Cover photo for Mary Catherine Conway's Obituary
Mary Catherine Conway Profile Photo
1948 Mary 2023

Mary Catherine Conway

August 26, 1948 — August 13, 2023

Hyattsville

 

Mary Catherine Conway (Aug. 26, 1948-Aug. 13, 2023) was a remarkable,
accomplished woman who had an amazing life.

Born in Scranton, PA, Mary grew up in Easton, PA and attended Catholic schools:
St. Bernard’s Elementary School and Notre Dame High School. She wanted to go to
college and did the research and applied for and received scholarships to attend
Trinity College in Washington, DC. She graduated in 1970 and got her first job in
journalism at The Catholic Standard, where she began to make her mark. Mary
covered major news events in the Nation’s Capital. She also met and interviewed
many important people – international figures, cardinals and missionaries, local
parish priests, Sisters and ordinary parishioners, and others who served the poor
and the needy. She brought their stories to life in the pages of the Standard until
1985, when she left to found the Catholic Islander newspaper in the US Virgin
Islands.

Among the major stories Mary covered was the Consistory when Washington
Archbishop William Baum was made a Cardinal. That trip to Rome proved to be a
turning point. She became friends with Msgr. Lorenzo Albacete, who became her
Spiritual Director. Msgr. Albacete, was a brilliant theologian who also had a
wicked sense of humor and encouraged Mary to follow her dreams.

Not long after that, Mary interviewed a certain Capuchin Friar about his work with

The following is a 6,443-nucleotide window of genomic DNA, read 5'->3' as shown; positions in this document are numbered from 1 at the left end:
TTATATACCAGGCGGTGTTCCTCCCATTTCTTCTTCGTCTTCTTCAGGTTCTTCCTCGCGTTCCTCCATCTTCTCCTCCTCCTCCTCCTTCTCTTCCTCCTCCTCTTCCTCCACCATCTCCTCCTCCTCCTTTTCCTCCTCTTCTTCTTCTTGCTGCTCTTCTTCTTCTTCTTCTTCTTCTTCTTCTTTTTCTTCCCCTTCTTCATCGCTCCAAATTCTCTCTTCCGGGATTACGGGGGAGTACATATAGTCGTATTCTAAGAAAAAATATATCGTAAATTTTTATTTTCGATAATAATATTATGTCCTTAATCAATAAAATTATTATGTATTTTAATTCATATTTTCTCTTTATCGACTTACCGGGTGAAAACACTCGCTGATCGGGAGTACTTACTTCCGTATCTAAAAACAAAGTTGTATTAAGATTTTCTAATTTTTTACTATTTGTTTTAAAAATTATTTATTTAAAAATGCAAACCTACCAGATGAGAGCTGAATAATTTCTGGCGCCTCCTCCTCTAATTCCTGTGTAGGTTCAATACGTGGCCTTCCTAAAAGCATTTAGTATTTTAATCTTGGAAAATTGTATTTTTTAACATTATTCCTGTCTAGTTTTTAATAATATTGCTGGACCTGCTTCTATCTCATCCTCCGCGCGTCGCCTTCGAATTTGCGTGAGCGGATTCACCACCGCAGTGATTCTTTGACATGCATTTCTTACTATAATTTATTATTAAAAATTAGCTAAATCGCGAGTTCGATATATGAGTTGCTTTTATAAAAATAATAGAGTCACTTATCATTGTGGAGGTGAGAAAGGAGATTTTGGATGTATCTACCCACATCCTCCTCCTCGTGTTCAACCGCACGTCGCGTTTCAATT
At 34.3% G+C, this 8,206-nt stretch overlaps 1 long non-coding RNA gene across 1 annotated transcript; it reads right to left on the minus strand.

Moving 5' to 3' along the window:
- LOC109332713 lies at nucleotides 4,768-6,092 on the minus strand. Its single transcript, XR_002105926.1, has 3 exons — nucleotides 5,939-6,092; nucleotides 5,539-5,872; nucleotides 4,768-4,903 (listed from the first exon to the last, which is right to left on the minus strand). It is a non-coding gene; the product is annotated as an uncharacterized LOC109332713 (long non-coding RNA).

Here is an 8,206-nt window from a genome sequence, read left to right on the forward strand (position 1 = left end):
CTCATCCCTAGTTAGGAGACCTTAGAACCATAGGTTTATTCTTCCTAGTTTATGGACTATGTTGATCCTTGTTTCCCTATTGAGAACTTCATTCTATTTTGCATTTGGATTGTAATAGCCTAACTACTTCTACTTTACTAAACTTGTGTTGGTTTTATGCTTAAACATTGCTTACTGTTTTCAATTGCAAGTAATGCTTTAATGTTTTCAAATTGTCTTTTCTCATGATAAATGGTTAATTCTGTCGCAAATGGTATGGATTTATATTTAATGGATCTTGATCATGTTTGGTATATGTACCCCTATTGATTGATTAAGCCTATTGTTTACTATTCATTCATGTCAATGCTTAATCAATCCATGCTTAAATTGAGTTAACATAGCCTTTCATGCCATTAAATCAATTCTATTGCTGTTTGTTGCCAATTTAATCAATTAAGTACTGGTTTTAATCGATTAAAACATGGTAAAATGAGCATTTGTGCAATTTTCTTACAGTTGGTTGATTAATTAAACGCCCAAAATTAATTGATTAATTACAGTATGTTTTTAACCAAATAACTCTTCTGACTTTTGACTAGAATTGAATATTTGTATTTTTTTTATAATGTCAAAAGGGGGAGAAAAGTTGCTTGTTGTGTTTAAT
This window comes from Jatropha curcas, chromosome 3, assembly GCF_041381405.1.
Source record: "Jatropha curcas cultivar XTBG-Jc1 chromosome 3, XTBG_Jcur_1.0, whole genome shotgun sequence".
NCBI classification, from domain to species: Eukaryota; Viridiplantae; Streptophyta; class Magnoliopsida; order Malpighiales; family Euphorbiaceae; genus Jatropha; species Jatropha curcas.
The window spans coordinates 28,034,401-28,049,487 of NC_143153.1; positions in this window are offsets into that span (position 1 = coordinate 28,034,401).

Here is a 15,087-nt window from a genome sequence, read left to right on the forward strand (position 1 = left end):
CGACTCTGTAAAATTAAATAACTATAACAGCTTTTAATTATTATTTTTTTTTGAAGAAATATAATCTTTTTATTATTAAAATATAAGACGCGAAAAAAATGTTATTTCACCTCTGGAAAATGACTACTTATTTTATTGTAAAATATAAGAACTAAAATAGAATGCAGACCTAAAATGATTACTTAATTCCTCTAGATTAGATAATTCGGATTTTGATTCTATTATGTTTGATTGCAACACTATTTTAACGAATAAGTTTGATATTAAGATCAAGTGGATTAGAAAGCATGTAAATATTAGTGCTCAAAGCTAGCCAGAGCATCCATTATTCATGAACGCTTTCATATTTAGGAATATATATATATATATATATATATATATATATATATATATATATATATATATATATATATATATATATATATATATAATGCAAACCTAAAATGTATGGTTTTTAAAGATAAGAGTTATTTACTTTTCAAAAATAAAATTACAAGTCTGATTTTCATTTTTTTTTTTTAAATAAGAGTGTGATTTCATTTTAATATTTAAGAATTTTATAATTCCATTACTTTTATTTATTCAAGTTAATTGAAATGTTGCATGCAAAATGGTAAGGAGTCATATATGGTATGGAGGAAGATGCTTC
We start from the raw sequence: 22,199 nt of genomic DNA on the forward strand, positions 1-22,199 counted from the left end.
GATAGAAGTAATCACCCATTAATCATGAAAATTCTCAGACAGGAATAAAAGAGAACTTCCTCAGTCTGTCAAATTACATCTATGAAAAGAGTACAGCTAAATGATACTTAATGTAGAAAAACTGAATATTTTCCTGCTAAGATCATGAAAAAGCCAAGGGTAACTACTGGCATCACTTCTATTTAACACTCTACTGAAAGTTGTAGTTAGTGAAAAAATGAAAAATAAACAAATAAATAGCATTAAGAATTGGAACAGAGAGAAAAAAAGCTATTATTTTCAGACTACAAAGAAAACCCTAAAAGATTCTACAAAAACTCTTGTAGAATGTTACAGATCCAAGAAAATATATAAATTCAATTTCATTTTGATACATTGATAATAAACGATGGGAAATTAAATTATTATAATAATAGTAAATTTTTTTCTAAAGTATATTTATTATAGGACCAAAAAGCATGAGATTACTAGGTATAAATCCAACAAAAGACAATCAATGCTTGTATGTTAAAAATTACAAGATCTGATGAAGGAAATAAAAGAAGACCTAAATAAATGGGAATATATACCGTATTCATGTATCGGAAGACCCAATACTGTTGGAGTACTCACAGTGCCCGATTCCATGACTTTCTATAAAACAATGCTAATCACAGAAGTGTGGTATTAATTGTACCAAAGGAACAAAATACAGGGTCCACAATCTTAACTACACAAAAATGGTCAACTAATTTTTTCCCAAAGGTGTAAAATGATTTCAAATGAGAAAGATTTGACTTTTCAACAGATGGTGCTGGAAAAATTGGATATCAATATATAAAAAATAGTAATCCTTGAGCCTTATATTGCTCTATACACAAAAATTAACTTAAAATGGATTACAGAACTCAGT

the tenants of a rundown building in DC. She not only wrote a moving story for the
Standard, but she also stayed in touch and became friends with Father Sean
O’Malley (now the Cardinal Archbishop of Boston). Then, when he was named
bishop of the diocese of St. Thomas in the USVI, he asked Mary to help start a
newspaper there. She put her furniture in storage and left her books in the care of a
colleague and moved to St. Croix, where she was a one-woman editor, publisher,
photographer, reporter, and business manager. She got the newspaper up and
running and kept it going far beyond the original one year she originally signed on
for.

She became an Islander herself. She lived there for nearly 15 years, surviving and
rebuilding after two major hurricanes. She weathered Hurricane Hugo on St. Croix
by holing up in one of the ancient buildings on the island that had been built by
Danish colonists with 12-foot stone walls. There was a priest who also was in that
church property with her. They carried the tabernacle to the safest part of the
building and waited out the storm together. That priest later joked that he survived
the storm “with Jesus and Mary.”

Ninety percent of the buildings on St. Croix were destroyed. Mary stayed on Island
to report and The Islander stayed in business. Eventually Mary moved to St.
Thomas and found a safe basement apartment. Then Hurricane Marilyn hit. She
wrote a hair-raising story about her experience in that hurricane. The house above